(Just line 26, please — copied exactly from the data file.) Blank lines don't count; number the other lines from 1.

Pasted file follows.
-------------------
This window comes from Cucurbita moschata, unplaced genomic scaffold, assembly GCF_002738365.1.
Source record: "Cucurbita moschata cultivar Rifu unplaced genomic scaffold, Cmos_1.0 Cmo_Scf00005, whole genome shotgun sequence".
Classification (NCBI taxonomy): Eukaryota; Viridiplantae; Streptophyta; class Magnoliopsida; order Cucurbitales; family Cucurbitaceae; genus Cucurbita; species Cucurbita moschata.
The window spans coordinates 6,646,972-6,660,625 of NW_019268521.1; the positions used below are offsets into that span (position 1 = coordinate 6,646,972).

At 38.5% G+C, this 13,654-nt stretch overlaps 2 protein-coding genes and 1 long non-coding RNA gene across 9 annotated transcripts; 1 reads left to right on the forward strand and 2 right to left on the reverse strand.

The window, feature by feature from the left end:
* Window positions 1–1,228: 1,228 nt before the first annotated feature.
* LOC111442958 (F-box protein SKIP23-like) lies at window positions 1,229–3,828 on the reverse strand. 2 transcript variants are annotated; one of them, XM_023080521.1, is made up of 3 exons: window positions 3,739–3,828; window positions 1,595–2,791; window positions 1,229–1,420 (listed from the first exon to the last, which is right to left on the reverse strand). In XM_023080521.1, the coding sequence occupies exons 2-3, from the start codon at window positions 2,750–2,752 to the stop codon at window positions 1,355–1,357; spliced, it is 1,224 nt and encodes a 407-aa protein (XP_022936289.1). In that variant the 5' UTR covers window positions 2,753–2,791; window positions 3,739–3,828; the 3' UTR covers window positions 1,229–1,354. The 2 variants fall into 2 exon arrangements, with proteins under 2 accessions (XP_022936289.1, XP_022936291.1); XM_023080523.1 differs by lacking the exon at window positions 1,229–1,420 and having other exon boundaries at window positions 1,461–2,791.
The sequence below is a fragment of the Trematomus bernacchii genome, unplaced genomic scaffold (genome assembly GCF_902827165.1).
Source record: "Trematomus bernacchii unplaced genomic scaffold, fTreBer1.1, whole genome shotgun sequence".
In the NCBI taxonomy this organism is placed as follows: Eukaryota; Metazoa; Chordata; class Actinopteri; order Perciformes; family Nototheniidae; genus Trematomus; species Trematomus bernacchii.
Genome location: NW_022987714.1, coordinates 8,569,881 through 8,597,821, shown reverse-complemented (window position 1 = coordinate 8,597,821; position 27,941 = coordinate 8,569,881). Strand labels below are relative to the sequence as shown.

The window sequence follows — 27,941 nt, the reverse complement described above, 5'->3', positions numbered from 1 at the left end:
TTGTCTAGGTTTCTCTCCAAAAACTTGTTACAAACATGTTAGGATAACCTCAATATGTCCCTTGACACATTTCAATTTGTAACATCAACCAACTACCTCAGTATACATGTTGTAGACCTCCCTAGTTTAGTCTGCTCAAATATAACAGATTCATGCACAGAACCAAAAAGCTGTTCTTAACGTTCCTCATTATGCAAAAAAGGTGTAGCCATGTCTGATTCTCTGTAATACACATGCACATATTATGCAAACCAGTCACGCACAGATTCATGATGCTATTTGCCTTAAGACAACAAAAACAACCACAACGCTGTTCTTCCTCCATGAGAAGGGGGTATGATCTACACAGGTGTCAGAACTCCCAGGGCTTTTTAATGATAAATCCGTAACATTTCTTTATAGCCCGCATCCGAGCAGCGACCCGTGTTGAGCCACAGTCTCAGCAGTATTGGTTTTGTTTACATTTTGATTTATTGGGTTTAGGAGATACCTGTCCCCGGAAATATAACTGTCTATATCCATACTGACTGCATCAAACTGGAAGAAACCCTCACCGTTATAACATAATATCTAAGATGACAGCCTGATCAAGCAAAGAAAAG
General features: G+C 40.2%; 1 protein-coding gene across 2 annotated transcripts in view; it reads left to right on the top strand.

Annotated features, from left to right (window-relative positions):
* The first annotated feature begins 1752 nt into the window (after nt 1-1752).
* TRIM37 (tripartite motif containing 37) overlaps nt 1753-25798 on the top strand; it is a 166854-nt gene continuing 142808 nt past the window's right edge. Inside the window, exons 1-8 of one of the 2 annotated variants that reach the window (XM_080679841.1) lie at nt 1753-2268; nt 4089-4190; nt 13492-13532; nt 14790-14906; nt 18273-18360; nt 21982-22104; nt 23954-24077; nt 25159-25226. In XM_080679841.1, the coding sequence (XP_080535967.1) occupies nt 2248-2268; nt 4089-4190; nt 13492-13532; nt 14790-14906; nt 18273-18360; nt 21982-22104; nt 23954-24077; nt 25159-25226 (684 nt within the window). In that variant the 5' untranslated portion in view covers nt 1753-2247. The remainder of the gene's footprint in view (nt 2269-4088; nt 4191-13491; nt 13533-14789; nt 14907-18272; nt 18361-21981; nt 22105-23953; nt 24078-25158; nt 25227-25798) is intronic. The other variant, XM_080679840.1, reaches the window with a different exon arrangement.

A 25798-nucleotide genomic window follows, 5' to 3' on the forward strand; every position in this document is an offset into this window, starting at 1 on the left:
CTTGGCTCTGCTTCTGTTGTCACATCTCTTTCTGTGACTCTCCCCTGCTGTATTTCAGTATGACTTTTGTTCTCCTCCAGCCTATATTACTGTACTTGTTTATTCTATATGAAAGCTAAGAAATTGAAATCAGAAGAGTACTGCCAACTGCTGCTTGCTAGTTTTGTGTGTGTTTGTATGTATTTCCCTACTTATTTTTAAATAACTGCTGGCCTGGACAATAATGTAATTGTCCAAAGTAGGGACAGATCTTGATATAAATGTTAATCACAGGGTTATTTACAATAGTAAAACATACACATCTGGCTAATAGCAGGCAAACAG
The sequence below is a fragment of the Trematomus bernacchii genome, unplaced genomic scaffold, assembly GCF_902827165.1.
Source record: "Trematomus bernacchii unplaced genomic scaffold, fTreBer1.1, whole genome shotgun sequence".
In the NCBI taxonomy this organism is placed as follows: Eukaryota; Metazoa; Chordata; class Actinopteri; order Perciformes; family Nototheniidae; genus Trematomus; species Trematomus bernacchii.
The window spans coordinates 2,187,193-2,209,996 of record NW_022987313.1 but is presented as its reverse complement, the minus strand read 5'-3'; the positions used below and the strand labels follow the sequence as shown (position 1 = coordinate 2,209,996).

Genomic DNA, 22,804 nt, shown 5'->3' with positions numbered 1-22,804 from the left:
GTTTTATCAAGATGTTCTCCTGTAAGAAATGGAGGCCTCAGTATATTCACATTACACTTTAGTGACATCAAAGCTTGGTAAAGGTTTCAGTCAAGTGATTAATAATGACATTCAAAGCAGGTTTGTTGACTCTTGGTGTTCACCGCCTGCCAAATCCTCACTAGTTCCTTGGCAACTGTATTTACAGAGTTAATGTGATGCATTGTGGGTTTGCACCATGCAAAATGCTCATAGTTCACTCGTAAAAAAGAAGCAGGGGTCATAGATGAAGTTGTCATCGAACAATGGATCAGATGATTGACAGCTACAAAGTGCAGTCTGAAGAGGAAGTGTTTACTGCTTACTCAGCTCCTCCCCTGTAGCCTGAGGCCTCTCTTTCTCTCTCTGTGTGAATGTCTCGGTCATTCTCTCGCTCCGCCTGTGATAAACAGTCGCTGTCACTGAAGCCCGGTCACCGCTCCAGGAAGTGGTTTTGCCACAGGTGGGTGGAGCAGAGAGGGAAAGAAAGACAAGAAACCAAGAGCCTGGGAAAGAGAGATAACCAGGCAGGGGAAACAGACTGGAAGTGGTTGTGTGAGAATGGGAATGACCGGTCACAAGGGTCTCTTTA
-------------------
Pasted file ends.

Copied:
GTTTTATCAAGATGTTCTCCTGTAAGAAATGGAGGCCTCAGTATATTCACATTACACTTTAGTGACATCAAAGCTTGGTAAAGGTTTCAGTCAAGTGATTAATAATGACATTCAAAGCAGGTTTGTTGACTCTTGGTGTTCACCGCCTGCCAAATCCTCACTAGTTCCTTGGCAACTGTATTTACAGAGTTAATGTGATGCATTGTGGGTTTGCACCATGCAAAATGCTCATAGTTCACTCGTAAAAAAGAAGCAGGGGTCATAGATGAAGTTGTCATCGAACAATGGATCAGATGATTGACAGCTACAAAGTGCAGTCTGAAGAGGAAGTGTTTACTGCTTACTCAGCTCCTCCCCTGTAGCCTGAGGCCTCTCTTTCTCTCTCTGTGTGAATGTCTCGGTCATTCTCTCGCTCCGCCTGTGATAAACAGTCGCTGTCACTGAAGCCCGGTCACCGCTCCAGGAAGTGGTTTTGCCACAGGTGGGTGGAGCAGAGAGGGAAAGAAAGACAAGAAACCAAGAGCCTGGGAAAGAGAGATAACCAGGCAGGGGAAACAGACTGGAAGTGGTTGTGTGAGAATGGGAATGACCGGTCACAAGGGTCTCTTTA